Tuesday, July 17, 2007

Mexico City scenes

(I am once again in an old, sophisticated culture where I know next to nothing. What follows are some superficial tourist scenes from Mexico City. Perhaps in the future I will write more complex things about this country and the looming shadow of my own, but for now, here are pictures from two days sightseeing with our Mexican friends.)

The "Angel of Independence," Mexico's national monument, coexists with the Hong Kong-Shanghai Bank Corporation, as we all do.

Mexico City is unimaginably populous (23 million people) and traffic impacted, but not humanly dense, not crushed by the sense that people are crammed in every cranny, the way I have felt in Manhattan -- or Lima. We dealt with the traffic by riding the tourist bus.

Locals deal with us by gawking at the tourists. Mexico City has an historic center whose buildings date from the 17th and 18th century colonial era, a lay out and many grand monuments from its 19th century hey-day, and every artifact of modernity side by side. The city I know of which it reminds me the most is Washington, DC -- but older and more subtle.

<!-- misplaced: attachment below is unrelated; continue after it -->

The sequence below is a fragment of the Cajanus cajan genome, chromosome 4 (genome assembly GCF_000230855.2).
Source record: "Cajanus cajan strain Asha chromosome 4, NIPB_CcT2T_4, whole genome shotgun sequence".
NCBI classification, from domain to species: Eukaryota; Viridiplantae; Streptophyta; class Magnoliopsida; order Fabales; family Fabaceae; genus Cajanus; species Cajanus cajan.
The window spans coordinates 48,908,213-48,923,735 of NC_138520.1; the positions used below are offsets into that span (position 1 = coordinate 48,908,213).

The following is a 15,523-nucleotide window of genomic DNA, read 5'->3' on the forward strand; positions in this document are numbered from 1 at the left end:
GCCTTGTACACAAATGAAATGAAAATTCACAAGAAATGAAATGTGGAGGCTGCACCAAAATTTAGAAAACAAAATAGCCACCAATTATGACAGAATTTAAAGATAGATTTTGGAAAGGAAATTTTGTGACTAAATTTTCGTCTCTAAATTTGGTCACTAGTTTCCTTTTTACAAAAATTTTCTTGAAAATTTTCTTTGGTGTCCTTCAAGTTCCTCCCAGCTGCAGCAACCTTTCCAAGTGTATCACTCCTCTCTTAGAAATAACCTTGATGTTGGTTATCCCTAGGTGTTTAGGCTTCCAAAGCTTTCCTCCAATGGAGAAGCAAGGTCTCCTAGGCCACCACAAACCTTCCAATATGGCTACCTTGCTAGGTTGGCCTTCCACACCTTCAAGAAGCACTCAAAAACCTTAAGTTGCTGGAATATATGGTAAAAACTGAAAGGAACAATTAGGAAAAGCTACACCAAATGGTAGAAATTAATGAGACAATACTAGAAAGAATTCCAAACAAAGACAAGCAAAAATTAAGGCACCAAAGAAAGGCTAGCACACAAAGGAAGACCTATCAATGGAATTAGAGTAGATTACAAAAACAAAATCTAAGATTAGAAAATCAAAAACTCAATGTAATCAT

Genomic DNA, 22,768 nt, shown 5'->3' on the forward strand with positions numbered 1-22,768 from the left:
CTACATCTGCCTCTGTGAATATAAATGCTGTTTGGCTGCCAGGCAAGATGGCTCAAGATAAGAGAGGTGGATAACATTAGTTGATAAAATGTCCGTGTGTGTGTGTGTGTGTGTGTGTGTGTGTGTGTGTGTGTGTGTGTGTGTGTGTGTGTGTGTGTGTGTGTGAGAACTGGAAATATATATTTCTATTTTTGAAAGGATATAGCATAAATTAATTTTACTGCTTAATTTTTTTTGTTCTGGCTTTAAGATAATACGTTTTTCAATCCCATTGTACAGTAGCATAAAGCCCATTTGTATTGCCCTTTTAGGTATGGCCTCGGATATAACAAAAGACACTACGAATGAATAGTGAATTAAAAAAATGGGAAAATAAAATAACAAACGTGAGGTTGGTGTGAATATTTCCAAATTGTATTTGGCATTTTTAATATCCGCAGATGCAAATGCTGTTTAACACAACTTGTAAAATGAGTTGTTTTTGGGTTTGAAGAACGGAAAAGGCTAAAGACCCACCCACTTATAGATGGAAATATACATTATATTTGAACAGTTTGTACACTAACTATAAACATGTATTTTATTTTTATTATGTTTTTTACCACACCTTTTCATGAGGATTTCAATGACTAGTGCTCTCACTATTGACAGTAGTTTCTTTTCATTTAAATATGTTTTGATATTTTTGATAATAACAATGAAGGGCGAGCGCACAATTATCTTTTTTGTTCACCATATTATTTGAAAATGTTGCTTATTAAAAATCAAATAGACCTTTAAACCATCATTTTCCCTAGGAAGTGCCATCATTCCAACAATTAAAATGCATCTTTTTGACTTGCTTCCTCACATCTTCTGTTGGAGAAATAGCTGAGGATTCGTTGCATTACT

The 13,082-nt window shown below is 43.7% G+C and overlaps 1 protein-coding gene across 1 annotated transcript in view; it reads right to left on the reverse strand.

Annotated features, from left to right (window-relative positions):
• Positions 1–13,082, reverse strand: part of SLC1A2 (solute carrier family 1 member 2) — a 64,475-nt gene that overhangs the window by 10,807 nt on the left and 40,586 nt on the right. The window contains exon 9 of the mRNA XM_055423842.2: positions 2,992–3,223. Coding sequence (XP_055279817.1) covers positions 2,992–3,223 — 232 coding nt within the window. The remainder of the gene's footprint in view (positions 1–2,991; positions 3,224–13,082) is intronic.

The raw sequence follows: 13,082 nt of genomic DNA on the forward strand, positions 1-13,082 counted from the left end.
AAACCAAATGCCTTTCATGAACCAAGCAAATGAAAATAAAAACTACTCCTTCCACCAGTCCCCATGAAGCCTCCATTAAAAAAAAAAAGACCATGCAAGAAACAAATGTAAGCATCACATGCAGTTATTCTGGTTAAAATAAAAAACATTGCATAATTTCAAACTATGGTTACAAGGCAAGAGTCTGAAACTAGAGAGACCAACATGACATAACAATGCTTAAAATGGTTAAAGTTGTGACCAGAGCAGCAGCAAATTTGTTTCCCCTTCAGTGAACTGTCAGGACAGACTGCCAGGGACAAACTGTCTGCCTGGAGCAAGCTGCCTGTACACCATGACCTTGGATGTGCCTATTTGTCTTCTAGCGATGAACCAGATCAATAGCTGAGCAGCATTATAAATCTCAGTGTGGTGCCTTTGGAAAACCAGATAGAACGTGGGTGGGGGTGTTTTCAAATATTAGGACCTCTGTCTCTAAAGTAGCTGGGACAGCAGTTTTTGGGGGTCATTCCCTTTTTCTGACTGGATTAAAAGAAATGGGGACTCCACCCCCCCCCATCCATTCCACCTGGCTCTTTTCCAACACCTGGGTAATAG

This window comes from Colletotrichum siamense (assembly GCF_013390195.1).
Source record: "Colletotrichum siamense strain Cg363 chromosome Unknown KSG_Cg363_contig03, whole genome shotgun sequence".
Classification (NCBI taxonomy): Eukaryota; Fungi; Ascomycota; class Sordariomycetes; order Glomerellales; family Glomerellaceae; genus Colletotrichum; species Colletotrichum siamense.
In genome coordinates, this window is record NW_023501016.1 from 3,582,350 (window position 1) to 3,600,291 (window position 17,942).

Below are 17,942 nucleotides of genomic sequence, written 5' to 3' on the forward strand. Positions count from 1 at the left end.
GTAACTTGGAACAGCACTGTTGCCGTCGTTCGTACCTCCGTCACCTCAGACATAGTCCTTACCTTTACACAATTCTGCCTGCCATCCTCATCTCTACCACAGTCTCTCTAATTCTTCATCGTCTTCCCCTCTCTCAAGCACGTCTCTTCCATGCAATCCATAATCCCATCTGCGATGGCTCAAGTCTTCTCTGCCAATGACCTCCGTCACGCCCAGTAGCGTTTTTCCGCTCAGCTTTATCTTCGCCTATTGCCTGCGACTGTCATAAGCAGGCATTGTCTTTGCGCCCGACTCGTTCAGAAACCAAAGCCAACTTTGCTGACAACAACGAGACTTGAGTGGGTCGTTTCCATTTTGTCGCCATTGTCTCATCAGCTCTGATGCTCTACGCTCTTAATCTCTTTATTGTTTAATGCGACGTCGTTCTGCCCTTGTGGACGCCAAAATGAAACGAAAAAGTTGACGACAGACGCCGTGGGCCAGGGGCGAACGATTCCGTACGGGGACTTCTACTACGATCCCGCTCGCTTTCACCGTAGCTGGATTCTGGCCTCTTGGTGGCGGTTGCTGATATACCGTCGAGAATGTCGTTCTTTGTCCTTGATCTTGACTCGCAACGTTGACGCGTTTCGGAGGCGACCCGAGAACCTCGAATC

This is a city proudly filled with public art. Murals by Diego Rivera line the halls of the Palacio Nacional. Whether contemporary scenes or historical, Rivera's murals always show the human labor of that creates our world. Here, women workers in pre-conquest times.

Many less edifying 19th and 20th century monumental sculptures line the streets. Tastes change. Here, Benito Juarez.

You have to love a city that boasts a fountain and statuary in honor of the nationalization of the oil industry.

You have to love a city where tourist police look like this.

This is the old cathedral and the Zocalo, the grand plaza where enormous popular political rallies take place -- and where over 14,000 people recently choose to stand naked as an art event!

Since this is Mexico, there is politics: this banner condemning the corruption of the Senate was draped on the Avenue Reforma by peasants protesting theft of their land by the wealthy. This is a land where the class struggle cannot be hidden out of sight...

...and the new stock exchange building looms over the street...

... while gold covers cathedral walls.

But what's not love in a place where university students (these are studying economics) parade about in pseudo-medieval dress singing for crowds?

The economic boys were thoroughly upstaged by the boys from the town band of Tlahuaco.

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